NBC Evening News for Friday, Aug 30, 1974

Headline: Amnesty / Administration / Army

Abstract:

(Studio) Ford to decide on extent of leniency soon. Defense Secretary James Schlesinger and Attorney General William Saxbe to present views to Ford Saturday Army recommends 2 IN bases: Fort Benj. Harrison and Camp Atterbury where returning deserters or evaders might be processed. Group demanding total amnesty at White House
REPORTER: John Chancellor

(DC) Group claims petition for total amnesty with 52,000 signatures. President assistant, Dr. Theodore Marrs, meets group. [Gold star mother Mrs. Louise RANSOM - says total amnesty won't dishonor her dead son.] [MARRS - says lost father in World War I. No doubt Ford to search diligently for answer with conscience.] No one in group felt Ford would grant total amnesty.
REPORTER: John Cochran

Broadcast Type: Evening News Segment Type: News Content
Program Time: 05:35:20 pm - 05:37:30 pm. Duration: 02:10
Record Number: 478593
Link to this page http://tvnews.vanderbilt.edu/program.pl?ID=478593
Context
Reporters: Chancellor, John; Cochran, John

ABC Evening News for Wednesday, Sep 18, 1974

Headline: Amnesty Plan

Abstract:

(Studio) All imprisoned draft evaders released yesterday pending review of cases by clemency board 1 prisoner refuses to leave jail without full pardon. Report follows from military installation set up to receive draft deserters.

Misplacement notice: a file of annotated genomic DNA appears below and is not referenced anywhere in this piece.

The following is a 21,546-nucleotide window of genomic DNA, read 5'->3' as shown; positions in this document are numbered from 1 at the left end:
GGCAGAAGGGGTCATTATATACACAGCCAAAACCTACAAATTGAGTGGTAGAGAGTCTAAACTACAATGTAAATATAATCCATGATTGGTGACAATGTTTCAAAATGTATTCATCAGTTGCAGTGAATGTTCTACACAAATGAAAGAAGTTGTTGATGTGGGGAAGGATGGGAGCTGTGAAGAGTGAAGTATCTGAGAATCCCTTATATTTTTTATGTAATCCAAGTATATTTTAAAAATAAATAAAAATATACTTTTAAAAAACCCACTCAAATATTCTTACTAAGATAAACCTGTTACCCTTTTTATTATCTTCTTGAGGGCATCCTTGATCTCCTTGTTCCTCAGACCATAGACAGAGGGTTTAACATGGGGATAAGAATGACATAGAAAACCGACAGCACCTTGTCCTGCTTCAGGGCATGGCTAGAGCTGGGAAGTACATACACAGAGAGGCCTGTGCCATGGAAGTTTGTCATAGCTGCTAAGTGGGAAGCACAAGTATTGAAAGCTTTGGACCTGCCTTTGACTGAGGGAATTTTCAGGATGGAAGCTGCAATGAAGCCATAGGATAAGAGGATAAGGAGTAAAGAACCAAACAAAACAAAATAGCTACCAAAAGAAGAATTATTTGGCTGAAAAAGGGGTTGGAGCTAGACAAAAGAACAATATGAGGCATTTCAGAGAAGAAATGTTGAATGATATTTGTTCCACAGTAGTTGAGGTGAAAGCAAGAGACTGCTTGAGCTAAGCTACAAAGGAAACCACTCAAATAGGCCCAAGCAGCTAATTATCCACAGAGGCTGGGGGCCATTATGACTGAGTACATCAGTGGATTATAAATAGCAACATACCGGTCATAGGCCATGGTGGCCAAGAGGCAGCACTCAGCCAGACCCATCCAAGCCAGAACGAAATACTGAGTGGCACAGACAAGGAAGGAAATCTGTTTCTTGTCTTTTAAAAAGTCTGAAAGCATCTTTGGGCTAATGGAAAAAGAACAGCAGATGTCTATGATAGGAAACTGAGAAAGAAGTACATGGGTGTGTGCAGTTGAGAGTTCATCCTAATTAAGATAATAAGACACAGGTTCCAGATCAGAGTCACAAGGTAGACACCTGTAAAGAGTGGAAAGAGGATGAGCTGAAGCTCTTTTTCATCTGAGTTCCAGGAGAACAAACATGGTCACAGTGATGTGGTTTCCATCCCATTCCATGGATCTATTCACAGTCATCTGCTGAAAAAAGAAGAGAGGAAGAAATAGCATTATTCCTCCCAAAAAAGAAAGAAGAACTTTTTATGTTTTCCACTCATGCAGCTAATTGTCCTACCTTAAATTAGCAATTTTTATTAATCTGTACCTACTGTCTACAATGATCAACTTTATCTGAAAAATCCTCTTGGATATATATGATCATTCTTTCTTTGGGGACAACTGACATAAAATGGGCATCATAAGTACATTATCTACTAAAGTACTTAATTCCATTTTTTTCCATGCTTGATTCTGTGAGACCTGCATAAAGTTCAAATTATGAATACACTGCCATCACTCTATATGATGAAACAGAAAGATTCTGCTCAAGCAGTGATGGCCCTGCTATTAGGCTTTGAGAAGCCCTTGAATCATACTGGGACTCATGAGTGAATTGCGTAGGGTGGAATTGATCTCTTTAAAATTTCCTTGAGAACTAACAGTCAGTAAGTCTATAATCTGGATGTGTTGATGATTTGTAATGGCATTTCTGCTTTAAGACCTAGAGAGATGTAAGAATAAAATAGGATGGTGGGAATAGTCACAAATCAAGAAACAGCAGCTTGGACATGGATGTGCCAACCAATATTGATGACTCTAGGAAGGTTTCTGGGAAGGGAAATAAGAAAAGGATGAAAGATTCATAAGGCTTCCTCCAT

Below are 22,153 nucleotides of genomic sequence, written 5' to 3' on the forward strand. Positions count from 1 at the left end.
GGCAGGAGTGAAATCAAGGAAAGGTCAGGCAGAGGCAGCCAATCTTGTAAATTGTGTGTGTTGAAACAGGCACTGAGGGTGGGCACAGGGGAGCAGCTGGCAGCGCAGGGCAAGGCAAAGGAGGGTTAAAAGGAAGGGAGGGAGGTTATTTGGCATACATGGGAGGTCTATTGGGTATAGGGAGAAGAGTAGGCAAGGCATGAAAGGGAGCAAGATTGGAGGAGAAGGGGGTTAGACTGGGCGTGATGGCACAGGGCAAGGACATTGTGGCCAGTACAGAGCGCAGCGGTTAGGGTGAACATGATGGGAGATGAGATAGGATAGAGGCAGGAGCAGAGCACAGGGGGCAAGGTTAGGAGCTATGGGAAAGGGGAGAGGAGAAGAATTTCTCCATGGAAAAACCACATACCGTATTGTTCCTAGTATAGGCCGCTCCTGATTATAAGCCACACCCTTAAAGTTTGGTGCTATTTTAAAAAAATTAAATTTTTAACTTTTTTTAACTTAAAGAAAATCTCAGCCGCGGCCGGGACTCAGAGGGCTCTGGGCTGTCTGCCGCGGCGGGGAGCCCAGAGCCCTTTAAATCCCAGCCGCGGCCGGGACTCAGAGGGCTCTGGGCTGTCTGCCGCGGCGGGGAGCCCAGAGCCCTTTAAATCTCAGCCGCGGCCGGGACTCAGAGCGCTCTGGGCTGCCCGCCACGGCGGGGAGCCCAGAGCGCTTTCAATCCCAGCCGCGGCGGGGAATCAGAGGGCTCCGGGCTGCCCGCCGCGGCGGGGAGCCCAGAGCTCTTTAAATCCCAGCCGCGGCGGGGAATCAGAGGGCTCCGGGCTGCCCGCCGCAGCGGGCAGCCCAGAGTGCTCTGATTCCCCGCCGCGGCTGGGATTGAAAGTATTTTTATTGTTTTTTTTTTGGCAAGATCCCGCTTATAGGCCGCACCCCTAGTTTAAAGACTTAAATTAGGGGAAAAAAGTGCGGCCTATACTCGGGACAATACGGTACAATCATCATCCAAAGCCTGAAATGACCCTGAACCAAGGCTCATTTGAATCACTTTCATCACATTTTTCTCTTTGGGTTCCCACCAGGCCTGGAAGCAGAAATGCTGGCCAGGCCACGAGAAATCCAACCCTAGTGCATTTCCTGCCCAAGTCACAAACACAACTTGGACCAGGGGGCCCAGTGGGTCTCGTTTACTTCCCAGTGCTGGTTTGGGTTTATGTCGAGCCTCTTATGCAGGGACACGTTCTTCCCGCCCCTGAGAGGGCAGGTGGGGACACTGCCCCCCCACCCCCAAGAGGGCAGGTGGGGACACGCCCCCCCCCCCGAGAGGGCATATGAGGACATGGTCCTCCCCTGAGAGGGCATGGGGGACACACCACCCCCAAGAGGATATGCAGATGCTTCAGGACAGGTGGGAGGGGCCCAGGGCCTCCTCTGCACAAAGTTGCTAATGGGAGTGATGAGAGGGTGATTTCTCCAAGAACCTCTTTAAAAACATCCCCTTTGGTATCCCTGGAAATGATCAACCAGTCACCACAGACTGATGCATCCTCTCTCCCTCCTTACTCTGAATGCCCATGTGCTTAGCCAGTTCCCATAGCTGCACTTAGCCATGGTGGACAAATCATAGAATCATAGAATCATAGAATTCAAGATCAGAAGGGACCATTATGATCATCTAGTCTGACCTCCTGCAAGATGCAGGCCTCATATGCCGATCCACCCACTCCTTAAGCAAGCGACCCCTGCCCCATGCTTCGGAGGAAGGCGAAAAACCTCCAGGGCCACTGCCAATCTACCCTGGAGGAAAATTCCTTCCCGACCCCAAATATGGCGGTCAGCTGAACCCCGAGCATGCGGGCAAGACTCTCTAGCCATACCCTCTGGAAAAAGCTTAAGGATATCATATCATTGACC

REPORTER: Harry Reasoner

(Fort Benjamin Harrison, IN) Very few deserters call installation requesting clemency plan information After January 31, 1975, information received from deserters now may be used by Army to apprehend deserters if clemency plan not taken advantage of during allowed period. Those deserters returning under amnesty plan will be sent to Camp Atterbury, IN.
REPORTER: Ron Miller

Broadcast Type: Evening News Segment Type: News Content
Program Time: 05:07:40 pm - 05:09:00 pm. Duration: 01:20
Record Number: 33307
Link to this page http://tvnews.vanderbilt.edu/program.pl?ID=33307
Context
Reporters: Miller, Ron; Reasoner, Harry

CBS Evening News for Tuesday, Sep 17, 1974

Headline: Amnesty Plan

Abstract:

(Studio) Under terms of President Ford's conditional amnesty plan, many men temporarily freed from jail for serving time for draft dodging. Attorney General William Saxbe orders prisoners' release; Defense Secretary James Schlesinger sets up review system for 700 deserters in military prisons. Clemency bd expected to review convictions during furlough period.
REPORTER: Roger Mudd

(Lompoc, California) [Released draft evader Gregg DAVIS - thinks his imprisonment uncalled for.] [Christopher MUSSER - says he wanted to perform alternate service when be was 1st drafted.] Questioned about his activities during days of freedom. [MUSSER - plans to visit friends and relax.]
REPORTER: Terry Drinkwater

(Studio) From evaders and deserters still at large, very few respond to Ford's amnesty plan.
REPORTER: Roger Mudd

(San Francisco, California) John Barry was 1st to surrender. [Evader, BARRY - wants everything straightened out between himself and government] [US attorney James BROWNING - advises other resisters to follow Barry's action.]
REPORTER: Richard Threlkeld

(Studio) Initial response to clemency plan mainly in form of telephone inquiries.
REPORTER: Roger Mudd